Matthew McConaughey has a new job as a–drum roll–college professor.

As TIME reports, the movie star is set to join the University of Texas as a professor in its Department of Radio-Television-Film this fall. Apparently McConaughey has served as a visiting instructor at UT Austin since 2015, co-teaching a film production class called Script to Screen, for which he developed the curriculum. The Austin native is also a longtime regular at university football games.

In a statement released Wednesday, the university praised McConaughey for his “outstanding work as a teacher and mentor,” adding that he is known for a “willingness to work with students beyond the classroom.”

“Working in the classroom with these students gives me a chance to prepare them,” said McConaughey. “Making movies, turning words on paper into film, is both a science and art ― no matter the time or generation. The elements of truth and genuine joy for the process are timeless. That will always be our classroom focus.”

The Oscar-winning actor graduated from the University of Texas with a film degree in 1993, the same year he made his film debut as the iconic Wooderson in Richard Linklater’s Dazed and Confused (his character’s quotes–including the aforementioned repetition of “Alright,” and “That's what love about these high school girls, man. I get older, they stay the same age”–have followed the actor around for decades). He has gone on to appear in over 50 films, including his Oscar and Golden Globe-winning turn in Dallas Buyers Club–we’d argue that his sensitive take on a strip club manager in Magic Mike was his best performance ever, but people tend to be frightened by the truth.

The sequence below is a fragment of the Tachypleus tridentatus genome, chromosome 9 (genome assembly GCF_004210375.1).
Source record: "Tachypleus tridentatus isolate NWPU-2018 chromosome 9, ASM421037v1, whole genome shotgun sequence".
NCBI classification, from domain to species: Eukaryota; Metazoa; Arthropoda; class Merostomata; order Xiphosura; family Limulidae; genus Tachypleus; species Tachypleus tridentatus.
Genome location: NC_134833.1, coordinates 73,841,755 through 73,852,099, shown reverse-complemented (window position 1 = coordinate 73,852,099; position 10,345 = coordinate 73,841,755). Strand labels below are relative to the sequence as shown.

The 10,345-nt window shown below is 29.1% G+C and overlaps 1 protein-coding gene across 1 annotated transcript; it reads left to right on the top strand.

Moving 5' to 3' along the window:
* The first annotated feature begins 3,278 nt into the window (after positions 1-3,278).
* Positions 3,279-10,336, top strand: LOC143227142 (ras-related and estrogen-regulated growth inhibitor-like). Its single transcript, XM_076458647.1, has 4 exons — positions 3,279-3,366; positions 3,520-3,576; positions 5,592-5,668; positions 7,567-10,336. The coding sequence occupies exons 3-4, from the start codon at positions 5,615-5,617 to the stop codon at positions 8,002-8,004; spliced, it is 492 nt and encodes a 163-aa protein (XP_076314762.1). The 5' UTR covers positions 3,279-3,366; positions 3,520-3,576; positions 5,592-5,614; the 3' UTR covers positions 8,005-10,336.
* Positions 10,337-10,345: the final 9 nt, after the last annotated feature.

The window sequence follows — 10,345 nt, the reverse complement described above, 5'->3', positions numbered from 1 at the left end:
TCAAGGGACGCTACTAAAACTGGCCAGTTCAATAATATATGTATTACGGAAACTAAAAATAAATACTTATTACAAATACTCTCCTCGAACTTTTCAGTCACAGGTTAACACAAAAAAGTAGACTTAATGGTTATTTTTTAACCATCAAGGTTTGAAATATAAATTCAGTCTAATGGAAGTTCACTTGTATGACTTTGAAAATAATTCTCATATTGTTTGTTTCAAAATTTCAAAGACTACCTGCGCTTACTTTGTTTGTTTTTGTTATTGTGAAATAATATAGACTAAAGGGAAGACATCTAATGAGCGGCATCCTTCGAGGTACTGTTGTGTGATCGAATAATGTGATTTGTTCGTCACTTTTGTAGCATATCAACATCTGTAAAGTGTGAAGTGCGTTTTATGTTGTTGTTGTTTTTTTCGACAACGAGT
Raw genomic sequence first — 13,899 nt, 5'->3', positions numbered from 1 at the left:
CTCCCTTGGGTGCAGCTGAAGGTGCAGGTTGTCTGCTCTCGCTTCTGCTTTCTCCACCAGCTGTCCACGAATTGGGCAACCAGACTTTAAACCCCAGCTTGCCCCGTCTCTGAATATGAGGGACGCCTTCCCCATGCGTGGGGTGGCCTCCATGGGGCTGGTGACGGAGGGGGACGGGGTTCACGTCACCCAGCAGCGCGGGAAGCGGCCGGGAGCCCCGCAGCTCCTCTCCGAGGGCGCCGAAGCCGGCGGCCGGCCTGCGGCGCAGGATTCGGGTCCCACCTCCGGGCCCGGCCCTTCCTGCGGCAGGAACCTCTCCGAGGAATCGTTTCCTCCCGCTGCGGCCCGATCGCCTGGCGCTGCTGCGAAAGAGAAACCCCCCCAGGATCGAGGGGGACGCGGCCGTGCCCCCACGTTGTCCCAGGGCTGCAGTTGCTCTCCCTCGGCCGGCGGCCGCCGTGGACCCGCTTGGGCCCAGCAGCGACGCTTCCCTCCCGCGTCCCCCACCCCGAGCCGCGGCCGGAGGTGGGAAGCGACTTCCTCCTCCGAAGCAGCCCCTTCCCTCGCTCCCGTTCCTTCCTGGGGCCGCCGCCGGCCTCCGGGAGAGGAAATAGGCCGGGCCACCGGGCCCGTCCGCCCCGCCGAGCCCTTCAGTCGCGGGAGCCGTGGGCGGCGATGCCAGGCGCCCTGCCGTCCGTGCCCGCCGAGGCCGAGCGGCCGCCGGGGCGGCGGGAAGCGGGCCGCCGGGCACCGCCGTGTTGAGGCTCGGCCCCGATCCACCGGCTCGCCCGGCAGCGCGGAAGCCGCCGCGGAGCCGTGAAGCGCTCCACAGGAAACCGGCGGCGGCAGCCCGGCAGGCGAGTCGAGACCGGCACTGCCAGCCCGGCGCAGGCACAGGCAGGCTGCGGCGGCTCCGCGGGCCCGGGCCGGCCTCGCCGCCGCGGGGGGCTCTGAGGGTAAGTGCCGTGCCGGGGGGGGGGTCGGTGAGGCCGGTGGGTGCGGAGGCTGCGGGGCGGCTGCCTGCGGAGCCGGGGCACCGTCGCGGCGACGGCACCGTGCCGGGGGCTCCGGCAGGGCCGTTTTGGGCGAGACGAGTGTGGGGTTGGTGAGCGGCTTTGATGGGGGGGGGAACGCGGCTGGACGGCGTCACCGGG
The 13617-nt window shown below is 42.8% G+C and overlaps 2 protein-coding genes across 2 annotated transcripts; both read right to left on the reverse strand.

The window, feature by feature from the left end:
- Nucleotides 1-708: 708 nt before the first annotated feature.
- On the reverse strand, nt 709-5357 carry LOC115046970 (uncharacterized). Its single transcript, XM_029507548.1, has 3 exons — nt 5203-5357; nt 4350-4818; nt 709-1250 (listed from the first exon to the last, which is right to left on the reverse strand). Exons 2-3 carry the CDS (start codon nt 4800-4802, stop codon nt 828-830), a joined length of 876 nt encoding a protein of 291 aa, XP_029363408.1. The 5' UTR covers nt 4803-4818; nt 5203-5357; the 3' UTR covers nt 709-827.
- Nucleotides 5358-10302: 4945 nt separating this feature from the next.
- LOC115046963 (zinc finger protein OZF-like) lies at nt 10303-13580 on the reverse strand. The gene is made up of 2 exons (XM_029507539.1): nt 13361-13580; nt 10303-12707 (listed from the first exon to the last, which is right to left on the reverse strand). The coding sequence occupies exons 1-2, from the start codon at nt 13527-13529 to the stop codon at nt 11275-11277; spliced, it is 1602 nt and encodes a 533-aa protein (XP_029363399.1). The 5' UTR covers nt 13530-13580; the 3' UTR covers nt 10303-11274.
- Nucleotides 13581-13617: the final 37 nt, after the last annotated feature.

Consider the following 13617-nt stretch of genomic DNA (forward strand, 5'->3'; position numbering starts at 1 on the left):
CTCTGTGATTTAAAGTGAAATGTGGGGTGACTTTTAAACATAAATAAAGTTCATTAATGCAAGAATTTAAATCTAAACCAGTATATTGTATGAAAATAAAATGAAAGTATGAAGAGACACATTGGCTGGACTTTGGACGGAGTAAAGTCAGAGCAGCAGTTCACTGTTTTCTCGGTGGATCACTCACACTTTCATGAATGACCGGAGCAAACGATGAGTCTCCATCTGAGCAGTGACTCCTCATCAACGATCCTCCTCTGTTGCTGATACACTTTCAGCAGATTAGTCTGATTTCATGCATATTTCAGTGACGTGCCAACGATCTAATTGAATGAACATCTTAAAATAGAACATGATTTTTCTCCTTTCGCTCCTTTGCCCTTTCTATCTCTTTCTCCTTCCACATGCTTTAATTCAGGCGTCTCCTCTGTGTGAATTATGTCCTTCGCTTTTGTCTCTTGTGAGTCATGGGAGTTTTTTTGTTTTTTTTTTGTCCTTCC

McConaughey has been reviewed twice on student website Rate My Professors. Both students gave him a solid five stars. One described his class as the “best ever,” saying that McConaughey “really knows his stuff.” The other said his class was “ALRIGHT, ALRIGHT, ALRIGHT!” Just keep livin’, then.

Related: Matthew McConaughey Was Fairly Confident He Got the Titanic Role That Went to Leonardo DiCaprio